Creating a Durham Tax Relief Program--Let's Do It Right!

Call to Action:

Advocate to City Council for a tax relief program that addresses the burden of rising property taxes on low-income households. Contact council members (council@durhamnc.gov) and ask that they not approve the Community Development Department proposal (details below) on August 7 and ask them to bring this issue back to a work session later in August for a full comparison of the alternative approaches.  You can also attend the City Council meeting on August 7 at 7:00 p.m. to speak out on this issue. Click read more for background and details. 

Background:
After a long break from April to late July while the City Council was focusing on approving the budget and taking its end of the fiscal year vacation, the Community Development Department has made only minor changes to its proposal for deferred loans to offset tax increases for low income homeowners in three areas of the City that have received intensive neighborhood improvement investments.  The program would last for four years, and loans would have to be repaid when the house is transferred.   Then the high taxes would be waiting for these families with no additional relief. 

If we are going to take the innovative step of creating a local tax relief program, let's do it right and incorporate principles from the circuit breaker relief program in the state. The Coalition for Affordable Housing and Transit has endorsed an approach with these key features.  The access to relief would be available to low income families throughout the city—not confined to residents of arbitrary target areas.  It would cap the percent of income that has to be paid before being eligible for relief to 2% for families with 50% of less Area Median Income and 3% for those with up to 80% AMI.   It would be a continuing program—not limited to four years.  If taxes are above the percent cap, a deferred loan could be received to cover the difference.   Finally, only three years of loans would have to be repaid from the proceeds of the house sale.   The Council did not have time at its work session on July 27 to compare the alternative approaches.  It should not simply approve the C.D. Department proposal without considering the CAHT proposal. 

 

Revised Durham Deferred Loan Tax Relief Program - CAHT Proposal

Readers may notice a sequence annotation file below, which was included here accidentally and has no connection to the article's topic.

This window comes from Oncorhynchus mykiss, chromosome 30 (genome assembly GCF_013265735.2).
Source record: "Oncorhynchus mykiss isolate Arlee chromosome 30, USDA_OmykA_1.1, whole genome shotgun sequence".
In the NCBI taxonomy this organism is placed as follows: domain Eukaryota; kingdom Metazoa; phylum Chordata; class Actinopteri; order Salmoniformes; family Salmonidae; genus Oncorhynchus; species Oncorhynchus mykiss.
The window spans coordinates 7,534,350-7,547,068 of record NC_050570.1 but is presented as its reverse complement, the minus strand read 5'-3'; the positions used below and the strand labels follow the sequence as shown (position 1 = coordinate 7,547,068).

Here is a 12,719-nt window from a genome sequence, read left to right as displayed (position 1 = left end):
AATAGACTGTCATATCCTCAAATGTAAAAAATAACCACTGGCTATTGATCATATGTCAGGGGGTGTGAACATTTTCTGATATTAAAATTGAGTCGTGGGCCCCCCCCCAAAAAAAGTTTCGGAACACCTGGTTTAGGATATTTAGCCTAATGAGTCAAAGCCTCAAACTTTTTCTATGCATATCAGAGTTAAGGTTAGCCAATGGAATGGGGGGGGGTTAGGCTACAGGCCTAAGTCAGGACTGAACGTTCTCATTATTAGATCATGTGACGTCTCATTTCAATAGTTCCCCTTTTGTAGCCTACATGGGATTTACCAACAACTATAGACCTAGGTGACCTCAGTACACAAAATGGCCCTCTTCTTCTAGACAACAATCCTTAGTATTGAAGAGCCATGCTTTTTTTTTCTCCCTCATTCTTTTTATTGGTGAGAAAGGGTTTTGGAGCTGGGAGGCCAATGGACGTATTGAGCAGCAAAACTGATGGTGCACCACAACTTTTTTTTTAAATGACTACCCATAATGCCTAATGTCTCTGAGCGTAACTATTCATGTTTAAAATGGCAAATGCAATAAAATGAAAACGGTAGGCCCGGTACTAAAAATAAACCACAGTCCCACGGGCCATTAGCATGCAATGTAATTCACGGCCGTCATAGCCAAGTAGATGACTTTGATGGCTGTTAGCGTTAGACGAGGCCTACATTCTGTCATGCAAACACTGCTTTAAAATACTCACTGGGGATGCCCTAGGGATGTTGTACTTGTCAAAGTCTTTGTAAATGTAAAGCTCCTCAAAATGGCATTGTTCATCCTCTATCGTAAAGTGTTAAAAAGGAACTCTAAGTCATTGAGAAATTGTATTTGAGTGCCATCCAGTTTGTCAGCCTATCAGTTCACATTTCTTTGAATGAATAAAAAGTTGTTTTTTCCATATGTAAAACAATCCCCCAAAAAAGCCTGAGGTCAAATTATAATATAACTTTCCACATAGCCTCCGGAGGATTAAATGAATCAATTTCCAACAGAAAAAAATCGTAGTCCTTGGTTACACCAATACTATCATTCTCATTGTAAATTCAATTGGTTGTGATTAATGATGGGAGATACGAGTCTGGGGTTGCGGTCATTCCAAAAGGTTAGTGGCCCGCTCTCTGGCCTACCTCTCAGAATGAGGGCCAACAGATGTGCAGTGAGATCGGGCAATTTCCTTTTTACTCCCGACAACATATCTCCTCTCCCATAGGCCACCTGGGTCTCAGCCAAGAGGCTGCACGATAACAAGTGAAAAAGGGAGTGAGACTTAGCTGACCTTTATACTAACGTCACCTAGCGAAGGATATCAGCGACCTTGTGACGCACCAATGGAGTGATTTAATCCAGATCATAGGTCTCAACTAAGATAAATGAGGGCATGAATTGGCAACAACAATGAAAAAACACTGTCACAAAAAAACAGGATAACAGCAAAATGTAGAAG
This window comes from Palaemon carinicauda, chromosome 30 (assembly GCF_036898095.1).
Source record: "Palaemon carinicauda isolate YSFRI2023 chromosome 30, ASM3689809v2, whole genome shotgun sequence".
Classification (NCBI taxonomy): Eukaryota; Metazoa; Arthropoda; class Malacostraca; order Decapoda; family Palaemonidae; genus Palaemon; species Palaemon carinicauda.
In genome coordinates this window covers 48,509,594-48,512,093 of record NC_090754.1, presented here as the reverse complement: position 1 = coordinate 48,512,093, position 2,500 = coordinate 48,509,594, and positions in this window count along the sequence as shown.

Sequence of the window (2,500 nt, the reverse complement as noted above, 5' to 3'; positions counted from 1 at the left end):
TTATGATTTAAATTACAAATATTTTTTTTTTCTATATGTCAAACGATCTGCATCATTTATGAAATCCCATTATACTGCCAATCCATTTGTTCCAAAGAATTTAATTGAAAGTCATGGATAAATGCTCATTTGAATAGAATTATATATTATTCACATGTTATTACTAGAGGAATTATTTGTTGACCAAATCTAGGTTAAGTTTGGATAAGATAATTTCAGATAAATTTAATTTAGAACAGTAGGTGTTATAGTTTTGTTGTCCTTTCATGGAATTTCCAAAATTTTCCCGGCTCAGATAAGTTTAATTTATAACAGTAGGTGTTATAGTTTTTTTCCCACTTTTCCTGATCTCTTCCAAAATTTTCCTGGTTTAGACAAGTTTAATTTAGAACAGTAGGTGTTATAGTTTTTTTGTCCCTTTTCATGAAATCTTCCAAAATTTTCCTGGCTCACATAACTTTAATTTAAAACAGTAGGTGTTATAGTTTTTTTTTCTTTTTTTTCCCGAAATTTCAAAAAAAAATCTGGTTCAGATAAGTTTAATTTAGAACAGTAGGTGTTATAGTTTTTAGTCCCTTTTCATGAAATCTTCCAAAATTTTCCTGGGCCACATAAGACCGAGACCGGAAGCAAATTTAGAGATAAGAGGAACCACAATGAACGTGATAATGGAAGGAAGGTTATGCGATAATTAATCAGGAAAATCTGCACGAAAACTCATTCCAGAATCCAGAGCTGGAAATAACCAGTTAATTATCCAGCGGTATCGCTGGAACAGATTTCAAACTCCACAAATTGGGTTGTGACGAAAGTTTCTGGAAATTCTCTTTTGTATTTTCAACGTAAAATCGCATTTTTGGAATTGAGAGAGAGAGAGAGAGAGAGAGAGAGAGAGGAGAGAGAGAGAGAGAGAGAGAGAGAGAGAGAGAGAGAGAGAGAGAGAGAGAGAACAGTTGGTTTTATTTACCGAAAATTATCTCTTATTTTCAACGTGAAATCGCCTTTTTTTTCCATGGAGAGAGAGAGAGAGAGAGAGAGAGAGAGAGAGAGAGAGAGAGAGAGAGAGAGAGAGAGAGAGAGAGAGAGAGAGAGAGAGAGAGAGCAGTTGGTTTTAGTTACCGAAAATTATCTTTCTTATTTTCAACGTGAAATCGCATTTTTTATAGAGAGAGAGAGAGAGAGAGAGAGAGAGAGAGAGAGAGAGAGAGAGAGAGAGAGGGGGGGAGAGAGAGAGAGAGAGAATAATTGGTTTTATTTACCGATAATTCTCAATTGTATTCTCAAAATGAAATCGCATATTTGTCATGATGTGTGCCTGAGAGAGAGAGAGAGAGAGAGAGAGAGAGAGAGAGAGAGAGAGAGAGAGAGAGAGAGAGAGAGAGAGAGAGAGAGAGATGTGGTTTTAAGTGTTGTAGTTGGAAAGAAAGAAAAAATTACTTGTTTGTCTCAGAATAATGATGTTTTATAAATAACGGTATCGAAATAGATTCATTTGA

Endorsed by the Coalition of Affordable Housing and Transit - July 17, 2017
For information, contact svarajh@gmil.com

Revised Durham Deferred Loan Tax Relief Program:

Proposed Features

  1. Provide a property tax cap of 2% for homeowners with income up to 50% Area Median Income (AMI) and 3% up to 80% AMI.  Tax above this cap will be offset by a loan.  These rates provide more needed relief to low income families than those provided in the current State Circuit Breaker program.  

Illustration of impact on households.  The state program expects a family with an income of $29,500 to be able to pay $1180 to Durham City and County before getting any relief.  That is the tax paid on a house valued at over $87,000.  The proposed rates would provide more extensive relief:

Family Income

NC Circuit Breaker Percent Cap

Tax paid before getting relief

Deferred tax for property over this value

 

Proposed Percent Cap

Tax paid before getting relief

Deferred tax for property over this value

$28,300

4%

$1132

$84,070

 

2%

$566

$42,035

               

$44,250

5%

$2213

$164,315

 

3%

$1328

$98,589

  1. Participation is open to all low-income home owner-occupants with at least five-year residency citywide.  It is not limited to the elderly and handicapped.  

  2. The program is limited to persons who are not eligible for other programs with the exception of persons who would only quality for the State Circuit Breaker with its higher income caps.  

  3. Families are expected to repay the last three deferred loans at the time the property changes hands.  Other deferred loans are cancelled.*  

  4. There are no fees to participate in program.

  5. In first year, the Durham City program covers both city and county taxes.  The City should seek a grant from the County to cover all or part of the county taxes deferred.  In subsequent years, the City will cover city taxes only. Efforts will be made by community groups to get the full share of the county portion in the county’s budget for 2018.  At that point, it will be clear what the cost and number of participants is.

Why should owners repay a portion of relief received?  With property values rising throughout the city, there is an immediate cost in higher taxes, but a long-term benefit from the higher value when the property is eventually sold.  It is fair for the families who receive tax relief to return a part of their taxes that have been reduced.  This is limited to three years of the taxes that have been deferred.  This amount will be paid from the gain that the owner has from the increasing value of the property over time.  Owners are protected from higher taxes until they have the return from selling their property.

*If the State Circuit Breaker Program is expanded and reformed in the future to provide comparable relief, the three-year limit would apply to liens attached to the property for either the City or the State program.

 

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